According to the analysis by de Blasio's office, ExxonMobil, Bank of America, General Electric (GE), Chevron and Boeing had combined profits of $77.16 billion in 2010 but paid $0 in current federal income taxes in 2009. [...] At the same time, these companies gave a combined $7.86 million in political contributions during the 2010 election cycle -- a 7 percent jump over their 2008 political spending.
This is like the flip side of that conservative caveat which says that the day when the citizens of a democracy realize they can vote themselves a trough to feed from, that democracy is dead. Except that hasn't happened yet in any democracy, unless you want to argue that "citizens" includes only soldiers and senior citizens. Indeed, America's spending problem is really an old people and guns problem: Defense, Medicare and Social Security.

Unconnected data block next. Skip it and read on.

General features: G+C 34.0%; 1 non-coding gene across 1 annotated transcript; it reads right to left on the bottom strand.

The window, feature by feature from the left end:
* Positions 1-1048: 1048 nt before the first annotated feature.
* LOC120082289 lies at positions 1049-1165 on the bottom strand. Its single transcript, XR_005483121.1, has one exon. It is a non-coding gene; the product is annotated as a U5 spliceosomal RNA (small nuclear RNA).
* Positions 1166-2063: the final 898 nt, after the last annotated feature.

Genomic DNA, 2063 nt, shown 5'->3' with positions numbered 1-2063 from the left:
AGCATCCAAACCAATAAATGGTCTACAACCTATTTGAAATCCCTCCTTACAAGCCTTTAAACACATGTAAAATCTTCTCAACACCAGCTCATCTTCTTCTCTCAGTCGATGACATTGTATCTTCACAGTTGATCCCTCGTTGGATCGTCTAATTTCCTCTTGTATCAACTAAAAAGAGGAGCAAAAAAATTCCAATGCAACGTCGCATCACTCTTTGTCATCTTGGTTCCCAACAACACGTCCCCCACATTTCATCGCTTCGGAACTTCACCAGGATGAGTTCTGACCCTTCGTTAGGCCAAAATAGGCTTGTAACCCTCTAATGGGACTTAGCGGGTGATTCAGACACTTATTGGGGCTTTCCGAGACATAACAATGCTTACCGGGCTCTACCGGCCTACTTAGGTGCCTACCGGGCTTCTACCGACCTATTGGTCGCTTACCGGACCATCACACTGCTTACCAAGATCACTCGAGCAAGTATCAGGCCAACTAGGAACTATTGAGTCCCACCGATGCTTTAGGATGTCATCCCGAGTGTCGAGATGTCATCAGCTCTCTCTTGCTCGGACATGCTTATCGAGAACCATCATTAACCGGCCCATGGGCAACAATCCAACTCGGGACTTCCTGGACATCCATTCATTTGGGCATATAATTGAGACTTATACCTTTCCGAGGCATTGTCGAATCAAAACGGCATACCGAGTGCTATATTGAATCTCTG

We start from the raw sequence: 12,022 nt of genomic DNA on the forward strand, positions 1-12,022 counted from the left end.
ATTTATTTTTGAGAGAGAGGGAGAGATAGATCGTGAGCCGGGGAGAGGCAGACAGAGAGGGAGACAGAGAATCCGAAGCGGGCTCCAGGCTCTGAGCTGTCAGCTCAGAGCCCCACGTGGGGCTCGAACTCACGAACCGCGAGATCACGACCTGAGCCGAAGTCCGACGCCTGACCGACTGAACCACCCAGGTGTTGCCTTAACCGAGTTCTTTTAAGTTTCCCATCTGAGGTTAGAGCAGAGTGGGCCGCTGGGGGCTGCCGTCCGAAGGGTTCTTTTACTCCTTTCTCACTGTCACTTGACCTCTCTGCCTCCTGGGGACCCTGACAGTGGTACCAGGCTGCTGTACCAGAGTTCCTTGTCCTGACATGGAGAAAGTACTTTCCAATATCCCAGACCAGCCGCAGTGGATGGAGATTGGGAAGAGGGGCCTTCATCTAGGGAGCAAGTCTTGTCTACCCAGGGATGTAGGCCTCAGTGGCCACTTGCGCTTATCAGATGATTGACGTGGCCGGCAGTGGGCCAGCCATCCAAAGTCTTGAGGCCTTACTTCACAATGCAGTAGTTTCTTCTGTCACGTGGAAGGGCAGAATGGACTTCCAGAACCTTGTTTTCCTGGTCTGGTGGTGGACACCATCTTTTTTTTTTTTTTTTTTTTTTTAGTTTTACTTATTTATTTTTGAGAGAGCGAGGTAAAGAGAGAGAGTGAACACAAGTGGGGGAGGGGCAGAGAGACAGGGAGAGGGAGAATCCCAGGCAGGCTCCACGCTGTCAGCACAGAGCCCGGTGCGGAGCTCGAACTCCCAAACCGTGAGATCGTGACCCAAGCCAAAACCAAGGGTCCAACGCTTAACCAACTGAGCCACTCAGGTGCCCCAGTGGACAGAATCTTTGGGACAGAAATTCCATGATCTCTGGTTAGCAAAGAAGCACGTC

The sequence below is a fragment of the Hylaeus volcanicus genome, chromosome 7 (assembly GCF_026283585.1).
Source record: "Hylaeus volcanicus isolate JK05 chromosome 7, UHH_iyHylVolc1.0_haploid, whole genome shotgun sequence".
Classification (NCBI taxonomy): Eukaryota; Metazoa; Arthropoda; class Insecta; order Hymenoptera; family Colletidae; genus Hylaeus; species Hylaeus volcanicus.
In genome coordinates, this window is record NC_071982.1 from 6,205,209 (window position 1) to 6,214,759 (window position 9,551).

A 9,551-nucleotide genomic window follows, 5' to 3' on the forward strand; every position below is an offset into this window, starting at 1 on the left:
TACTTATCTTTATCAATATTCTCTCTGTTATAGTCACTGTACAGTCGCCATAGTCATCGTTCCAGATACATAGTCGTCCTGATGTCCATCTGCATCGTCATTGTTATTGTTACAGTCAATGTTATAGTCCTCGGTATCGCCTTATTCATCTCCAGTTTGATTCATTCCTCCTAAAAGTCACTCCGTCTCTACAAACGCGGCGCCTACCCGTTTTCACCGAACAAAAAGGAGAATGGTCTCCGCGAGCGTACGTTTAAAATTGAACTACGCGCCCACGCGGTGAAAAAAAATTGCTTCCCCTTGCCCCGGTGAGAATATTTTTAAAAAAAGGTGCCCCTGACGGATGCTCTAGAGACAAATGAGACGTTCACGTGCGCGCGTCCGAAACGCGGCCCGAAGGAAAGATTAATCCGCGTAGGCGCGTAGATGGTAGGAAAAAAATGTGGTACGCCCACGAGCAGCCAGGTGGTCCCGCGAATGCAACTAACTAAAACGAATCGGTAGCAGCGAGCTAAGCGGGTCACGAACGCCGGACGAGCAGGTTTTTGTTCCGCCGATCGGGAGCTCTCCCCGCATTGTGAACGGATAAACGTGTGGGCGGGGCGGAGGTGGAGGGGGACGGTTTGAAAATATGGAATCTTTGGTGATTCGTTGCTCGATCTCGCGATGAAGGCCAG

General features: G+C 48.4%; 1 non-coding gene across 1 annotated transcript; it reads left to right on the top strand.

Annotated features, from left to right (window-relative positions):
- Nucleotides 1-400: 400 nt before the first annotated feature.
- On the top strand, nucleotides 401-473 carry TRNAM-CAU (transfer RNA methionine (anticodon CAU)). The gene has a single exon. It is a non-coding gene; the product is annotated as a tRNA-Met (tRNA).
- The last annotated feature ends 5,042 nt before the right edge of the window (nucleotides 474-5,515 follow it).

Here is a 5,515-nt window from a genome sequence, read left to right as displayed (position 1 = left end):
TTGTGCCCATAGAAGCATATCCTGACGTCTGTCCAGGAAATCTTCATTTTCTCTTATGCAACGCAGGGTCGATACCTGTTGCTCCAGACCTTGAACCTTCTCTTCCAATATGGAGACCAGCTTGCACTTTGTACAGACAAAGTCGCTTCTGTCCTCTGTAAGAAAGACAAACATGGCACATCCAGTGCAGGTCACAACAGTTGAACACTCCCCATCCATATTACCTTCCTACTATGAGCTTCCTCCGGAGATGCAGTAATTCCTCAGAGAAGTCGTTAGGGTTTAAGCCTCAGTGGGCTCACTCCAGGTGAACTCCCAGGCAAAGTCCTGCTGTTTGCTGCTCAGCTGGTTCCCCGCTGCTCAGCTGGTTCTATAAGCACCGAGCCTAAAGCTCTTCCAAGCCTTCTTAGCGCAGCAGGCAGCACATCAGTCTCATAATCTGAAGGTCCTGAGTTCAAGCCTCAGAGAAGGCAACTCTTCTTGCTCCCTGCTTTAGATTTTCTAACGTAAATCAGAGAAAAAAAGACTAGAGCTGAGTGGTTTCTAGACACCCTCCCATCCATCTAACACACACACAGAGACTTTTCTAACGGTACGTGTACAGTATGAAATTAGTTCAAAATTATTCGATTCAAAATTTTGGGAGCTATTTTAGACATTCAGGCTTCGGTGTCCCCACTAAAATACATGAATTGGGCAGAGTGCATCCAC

In fact, in a bought-and-paid-for political representative democracy like ours, this flip side is a much greater danger, since folks on "welfare" either don't vote or can't afford big political contributions.
Namely, that danger is that corporations, realizing they can lobby themselves nearly unlimited tax breaks, incentives, and subsidies from the public trough that only their shareholders' heirs will have to pay for partially while current shareholders enjoy the benefits completely, and further realizing that they can spread the cost of all their economic externalities and fuck-ups to you and me and perpetuity (Exhibit A: Wall Street bailouts. Exhibit B: BP oil spill) -- anywhere but to their income statements -- and in return throw back a pittance of the proceeds to politicians' campaigns and families, thereby bankrupt our treasury and pillage our public goods.
By Amanda Terkel
May 3, 2011 | Huffington Post